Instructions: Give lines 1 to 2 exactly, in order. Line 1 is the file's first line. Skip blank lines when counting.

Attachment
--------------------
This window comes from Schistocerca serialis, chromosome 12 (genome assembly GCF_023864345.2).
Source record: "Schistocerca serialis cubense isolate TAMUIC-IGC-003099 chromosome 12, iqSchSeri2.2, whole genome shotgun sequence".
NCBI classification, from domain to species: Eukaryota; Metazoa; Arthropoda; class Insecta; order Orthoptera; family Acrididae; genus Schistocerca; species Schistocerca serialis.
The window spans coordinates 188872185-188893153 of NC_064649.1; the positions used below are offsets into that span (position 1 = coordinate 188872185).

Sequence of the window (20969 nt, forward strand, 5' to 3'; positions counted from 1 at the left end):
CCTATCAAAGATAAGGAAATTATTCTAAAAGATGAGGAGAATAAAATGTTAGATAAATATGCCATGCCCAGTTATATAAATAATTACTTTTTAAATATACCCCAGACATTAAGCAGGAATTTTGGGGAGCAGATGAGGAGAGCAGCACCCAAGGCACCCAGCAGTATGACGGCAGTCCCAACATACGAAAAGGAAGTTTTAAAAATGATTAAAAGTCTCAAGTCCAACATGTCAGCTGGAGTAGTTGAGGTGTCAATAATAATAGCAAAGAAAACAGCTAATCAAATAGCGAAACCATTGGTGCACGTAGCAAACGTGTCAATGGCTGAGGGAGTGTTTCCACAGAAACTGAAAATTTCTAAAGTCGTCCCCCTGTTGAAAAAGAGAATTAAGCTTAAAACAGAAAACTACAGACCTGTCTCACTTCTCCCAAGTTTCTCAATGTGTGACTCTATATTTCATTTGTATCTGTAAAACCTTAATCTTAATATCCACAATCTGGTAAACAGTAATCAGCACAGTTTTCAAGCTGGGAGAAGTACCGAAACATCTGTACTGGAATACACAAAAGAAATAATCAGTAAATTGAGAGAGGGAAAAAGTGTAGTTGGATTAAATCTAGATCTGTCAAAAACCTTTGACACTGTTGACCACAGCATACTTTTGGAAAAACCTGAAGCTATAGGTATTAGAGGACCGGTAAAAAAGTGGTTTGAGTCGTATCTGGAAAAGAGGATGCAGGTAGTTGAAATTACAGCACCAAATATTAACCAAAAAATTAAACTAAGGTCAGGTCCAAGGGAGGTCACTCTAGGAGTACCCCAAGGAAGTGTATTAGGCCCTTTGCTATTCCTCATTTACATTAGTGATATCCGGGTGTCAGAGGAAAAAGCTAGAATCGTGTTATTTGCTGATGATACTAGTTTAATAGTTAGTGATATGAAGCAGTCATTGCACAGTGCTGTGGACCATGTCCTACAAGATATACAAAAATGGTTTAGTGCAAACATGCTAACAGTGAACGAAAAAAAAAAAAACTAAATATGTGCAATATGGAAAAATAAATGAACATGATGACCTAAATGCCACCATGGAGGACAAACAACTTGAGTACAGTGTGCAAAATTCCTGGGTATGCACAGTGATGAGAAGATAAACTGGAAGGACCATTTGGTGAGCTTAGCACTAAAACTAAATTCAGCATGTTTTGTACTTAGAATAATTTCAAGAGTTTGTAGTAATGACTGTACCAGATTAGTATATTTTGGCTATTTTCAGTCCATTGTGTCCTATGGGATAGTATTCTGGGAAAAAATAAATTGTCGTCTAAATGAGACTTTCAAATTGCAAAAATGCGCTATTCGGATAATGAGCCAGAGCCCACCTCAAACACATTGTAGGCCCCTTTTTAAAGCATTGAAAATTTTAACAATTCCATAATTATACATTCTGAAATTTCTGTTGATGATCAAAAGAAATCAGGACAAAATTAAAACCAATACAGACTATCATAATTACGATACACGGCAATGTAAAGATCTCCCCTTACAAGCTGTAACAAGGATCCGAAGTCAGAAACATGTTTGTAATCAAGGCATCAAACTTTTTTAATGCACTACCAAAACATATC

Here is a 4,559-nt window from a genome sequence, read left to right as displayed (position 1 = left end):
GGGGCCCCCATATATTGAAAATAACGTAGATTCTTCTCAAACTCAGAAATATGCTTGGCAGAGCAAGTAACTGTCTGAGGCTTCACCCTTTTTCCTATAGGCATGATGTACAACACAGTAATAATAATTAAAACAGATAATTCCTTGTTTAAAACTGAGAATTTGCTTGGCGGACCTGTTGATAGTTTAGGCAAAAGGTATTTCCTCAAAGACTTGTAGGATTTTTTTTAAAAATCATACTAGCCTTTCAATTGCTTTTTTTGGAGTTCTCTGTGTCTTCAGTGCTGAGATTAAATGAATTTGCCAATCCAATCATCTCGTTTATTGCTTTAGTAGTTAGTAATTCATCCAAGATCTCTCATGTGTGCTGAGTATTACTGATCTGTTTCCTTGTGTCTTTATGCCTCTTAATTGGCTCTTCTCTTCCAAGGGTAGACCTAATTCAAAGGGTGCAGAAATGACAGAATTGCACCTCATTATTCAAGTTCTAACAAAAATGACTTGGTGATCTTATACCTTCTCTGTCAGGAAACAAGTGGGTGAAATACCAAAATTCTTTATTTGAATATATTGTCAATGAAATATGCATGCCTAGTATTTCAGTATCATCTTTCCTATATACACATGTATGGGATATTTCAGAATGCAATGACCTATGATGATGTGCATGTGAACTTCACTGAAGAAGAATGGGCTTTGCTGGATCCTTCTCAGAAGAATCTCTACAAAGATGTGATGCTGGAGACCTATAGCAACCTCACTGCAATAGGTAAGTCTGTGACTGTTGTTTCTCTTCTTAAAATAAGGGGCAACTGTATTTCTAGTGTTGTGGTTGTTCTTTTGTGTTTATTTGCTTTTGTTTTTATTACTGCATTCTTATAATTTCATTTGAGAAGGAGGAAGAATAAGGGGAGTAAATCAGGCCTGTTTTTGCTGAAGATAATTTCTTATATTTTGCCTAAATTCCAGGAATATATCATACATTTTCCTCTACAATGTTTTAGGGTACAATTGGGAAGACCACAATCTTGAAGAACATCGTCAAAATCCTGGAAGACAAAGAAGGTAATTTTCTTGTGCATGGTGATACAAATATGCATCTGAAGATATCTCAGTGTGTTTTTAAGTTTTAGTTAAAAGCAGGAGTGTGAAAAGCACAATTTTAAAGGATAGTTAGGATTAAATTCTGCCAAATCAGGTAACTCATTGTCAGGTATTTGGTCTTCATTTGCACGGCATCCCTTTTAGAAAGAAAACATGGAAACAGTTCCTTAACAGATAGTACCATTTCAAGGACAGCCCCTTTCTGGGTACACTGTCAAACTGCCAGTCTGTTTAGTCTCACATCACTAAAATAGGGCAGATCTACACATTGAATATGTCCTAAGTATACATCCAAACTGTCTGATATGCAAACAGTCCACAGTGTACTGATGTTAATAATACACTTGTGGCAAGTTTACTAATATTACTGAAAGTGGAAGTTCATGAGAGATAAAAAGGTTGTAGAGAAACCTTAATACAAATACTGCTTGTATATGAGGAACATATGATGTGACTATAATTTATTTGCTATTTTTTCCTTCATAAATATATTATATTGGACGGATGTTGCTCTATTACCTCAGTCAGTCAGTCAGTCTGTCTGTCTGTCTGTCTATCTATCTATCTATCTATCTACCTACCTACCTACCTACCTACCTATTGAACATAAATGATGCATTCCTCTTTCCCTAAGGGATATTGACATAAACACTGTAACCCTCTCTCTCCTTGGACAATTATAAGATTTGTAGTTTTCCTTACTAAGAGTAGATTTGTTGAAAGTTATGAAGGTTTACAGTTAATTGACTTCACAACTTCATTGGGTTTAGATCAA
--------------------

This window comes from Schistocerca serialis, chromosome 12 (genome assembly GCF_023864345.2).
Source record: "Schistocerca serialis cubense isolate TAMUIC-IGC-003099 chromosome 12, iqSchSeri2.2, whole genome shotgun sequence".